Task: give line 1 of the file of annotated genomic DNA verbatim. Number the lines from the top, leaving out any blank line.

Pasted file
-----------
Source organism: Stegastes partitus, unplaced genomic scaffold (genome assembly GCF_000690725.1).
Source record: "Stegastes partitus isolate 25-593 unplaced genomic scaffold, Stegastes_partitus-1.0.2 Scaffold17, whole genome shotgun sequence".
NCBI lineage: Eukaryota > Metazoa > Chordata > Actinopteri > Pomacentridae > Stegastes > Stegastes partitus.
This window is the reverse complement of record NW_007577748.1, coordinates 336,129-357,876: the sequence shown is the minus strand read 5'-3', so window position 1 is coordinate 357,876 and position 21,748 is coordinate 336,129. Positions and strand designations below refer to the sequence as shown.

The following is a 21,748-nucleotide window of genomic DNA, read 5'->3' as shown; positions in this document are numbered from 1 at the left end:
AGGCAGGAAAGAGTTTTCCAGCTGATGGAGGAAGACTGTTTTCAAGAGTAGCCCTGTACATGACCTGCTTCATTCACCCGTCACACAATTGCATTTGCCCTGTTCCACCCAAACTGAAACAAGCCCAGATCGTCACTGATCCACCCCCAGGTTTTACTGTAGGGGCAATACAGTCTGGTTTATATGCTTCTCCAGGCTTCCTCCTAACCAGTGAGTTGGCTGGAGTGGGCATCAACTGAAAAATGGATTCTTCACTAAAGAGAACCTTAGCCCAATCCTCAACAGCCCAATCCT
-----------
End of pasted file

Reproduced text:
Source organism: Stegastes partitus, unplaced genomic scaffold (genome assembly GCF_000690725.1).